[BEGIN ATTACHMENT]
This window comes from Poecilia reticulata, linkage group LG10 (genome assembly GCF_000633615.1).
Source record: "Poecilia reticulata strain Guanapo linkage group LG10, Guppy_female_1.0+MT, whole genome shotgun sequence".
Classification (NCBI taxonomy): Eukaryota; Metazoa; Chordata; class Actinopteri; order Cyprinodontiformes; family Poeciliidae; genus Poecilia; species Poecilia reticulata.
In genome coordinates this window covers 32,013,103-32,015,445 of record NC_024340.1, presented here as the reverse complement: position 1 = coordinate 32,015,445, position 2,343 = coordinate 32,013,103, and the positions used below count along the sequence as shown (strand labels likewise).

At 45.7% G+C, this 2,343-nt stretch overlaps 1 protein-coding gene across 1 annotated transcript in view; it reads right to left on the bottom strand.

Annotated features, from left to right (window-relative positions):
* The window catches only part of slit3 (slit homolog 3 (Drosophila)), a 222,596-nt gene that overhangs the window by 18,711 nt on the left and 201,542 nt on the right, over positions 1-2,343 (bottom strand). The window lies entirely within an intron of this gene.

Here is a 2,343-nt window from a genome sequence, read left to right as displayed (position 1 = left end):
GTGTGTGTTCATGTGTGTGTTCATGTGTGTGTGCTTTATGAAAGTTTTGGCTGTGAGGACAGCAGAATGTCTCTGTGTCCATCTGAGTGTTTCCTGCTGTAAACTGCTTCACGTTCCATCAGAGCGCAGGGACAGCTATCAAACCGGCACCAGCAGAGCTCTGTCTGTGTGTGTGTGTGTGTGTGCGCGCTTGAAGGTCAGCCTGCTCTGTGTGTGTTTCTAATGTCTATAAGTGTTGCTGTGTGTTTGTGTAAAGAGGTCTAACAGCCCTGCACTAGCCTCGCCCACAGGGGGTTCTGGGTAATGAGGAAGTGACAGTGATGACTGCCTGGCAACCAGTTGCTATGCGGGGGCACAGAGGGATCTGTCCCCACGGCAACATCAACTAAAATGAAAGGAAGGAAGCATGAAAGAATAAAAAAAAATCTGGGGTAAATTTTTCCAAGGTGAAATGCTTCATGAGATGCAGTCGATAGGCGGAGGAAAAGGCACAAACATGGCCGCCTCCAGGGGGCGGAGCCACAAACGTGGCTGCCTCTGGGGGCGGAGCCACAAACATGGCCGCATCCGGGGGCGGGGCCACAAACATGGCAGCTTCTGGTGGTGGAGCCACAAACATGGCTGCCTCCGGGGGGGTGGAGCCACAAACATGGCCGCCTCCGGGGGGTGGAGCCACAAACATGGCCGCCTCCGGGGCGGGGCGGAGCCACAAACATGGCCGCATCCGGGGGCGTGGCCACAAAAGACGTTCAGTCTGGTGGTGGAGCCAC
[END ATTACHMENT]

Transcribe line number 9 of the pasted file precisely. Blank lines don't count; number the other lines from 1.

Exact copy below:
GTGTGTGTTCATGTGTGTGTTCATGTGTGTGTGCTTTATGAAAGTTTTGGCTGTGAGGACAGCAGAATGTCTCTGTGTCCATCTGAGTGTTTCCTGCTGTAAACTGCTTCACGTTCCATCAGAGCGCAGGGACAGCTATCAAACCGGCACCAGCAGAGCTCTGTCTGTGTGTGTGTGTGTGTGTGCGCGCTTGAAGGTCAGCCTGCTCTGTGTGTGTTTCTAATGTCTATAAGTGTTGCTGTGTGTTTGTGTAAAGAGGTCTAACAGCCCTGCACTAGCCTCGCCCACAGGGGGTTCTGGGTAATGAGGAAGTGACAGTGATGACTGCCTGGCAACCAGTTGCTATGCGGGGGCACAGAGGGATCTGTCCCCACGGCAACATCAACTAAAATGAAAGGAAGGAAGCATGAAAGAATAAAAAAAAATCTGGGGTAAATTTTTCCAAGGTGAAATGCTTCATGAGATGCAGTCGATAGGCGGAGGAAAAGGCACAAACATGGCCGCCTCCAGGGGGCGGAGCCACAAACGTGGCTGCCTCTGGGGGCGGAGCCACAAACATGGCCGCATCCGGGGGCGGGGCCACAAACATGGCAGCTTCTGGTGGTGGAGCCACAAACATGGCTGCCTCCGGGGGGGTGGAGCCACAAACATGGCCGCCTCCGGGGGGTGGAGCCACAAACATGGCCGCCTCCGGGGCGGGGCGGAGCCACAAACATGGCCGCATCCGGGGGCGTGGCCACAAAAGACGTTCAGTCTGGTGGTGGAGCCAC